In creating the Hellfire Club, Uncanny X-Men writer Chris Claremont and artist/co-writer John Byrne drew heavily upon a 1966 episode of the British spy series The Avengers entitled "A Touch of Brimstone".[1] In the episode, agents John Steed and Emma Peel attempt to infiltrate a secret society named after the Hellfire Club of the 18th century, whose members of the "Inner Circle" all wear period costumes. Emma Peel's guise as "the Queen of Sin", dressed in a black leather corset, would be the model for the Club's Queens, her first name even borrowed for White Queen Emma Frost. The leader of the episode's club was played by actor Peter Wyngarde, best known for his role as Jason King, forming the basis for Mastermind's new "Jason Wyngarde" identity.

The other members of Claremont and Byrne's Hellfire Club were similarly drawn from the names and faces of famous actors: Sebastian Shaw was based on actor Robert Shaw, Harry Leland on Orson Welles (who acted as Harry Lime in The Third Man and whose film Citizen Kane featured a reporter named Jed Leland), and Donald Pierce was based on Donald Sutherland (the surname referencing his Hawkeye Pierce character from M*A*S*H).[1]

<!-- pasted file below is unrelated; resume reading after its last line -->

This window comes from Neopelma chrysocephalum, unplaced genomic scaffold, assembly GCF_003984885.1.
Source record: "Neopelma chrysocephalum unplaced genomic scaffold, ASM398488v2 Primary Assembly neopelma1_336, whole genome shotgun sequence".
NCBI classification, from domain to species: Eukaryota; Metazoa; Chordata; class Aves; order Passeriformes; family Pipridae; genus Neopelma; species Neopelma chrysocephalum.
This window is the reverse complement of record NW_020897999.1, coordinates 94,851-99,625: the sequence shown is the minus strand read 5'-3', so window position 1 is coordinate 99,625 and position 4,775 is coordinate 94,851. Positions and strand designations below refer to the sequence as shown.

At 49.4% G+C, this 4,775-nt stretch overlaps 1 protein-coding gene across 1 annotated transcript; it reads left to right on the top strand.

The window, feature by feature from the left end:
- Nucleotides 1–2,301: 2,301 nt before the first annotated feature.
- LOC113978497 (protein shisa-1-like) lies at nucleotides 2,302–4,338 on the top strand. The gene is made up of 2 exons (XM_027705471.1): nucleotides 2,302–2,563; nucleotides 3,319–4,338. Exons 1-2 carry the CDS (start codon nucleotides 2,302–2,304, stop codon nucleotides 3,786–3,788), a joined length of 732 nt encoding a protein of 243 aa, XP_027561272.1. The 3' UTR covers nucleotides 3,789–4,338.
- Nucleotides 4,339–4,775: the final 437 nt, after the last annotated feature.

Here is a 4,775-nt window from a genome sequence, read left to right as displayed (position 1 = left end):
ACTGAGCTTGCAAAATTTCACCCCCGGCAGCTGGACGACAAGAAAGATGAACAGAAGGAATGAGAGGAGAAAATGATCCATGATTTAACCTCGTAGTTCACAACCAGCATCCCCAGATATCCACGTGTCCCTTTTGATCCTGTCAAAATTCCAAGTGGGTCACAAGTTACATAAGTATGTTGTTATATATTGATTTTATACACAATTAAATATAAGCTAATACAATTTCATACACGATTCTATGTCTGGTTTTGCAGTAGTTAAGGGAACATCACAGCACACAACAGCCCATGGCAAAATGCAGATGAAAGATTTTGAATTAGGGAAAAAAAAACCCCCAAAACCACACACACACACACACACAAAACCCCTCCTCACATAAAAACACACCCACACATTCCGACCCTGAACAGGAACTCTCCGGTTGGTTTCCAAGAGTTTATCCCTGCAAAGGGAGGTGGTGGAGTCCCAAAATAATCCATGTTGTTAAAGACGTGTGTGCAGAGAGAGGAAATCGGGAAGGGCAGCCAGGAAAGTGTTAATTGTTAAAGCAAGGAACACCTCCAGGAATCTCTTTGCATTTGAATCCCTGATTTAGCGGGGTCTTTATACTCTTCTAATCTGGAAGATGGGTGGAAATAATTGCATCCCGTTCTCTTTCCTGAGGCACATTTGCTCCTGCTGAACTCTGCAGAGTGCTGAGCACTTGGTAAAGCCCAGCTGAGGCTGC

Later writers would further the references to The Avengers: Sir Patrick and Lady Diana, from the Philadelphia branch of the 1780s, are named after actors Patrick Macnee (John Steed) and Diana Rigg (Mrs. Emma Peel); conversely, the Black Queen of the London branch was revealed to be named Ms. Emma Steed.[5]


The Hellfire Club counts among its members the most famous, wealthy, and influential members of society. Membership is passed on to descendants, and can also be earned through wealth or influence. While many accept the invitation simply for the pleasures that the Club offers, others seek wealth and influence. In fact, the purpose of the Hellfire Club is to obtain and exert power through politics and economic influence instead of outward conquest and domination. Since its foundation, the Hellfire Club has been involved in wars and assassinations to further the agendas of the Club's most powerful members.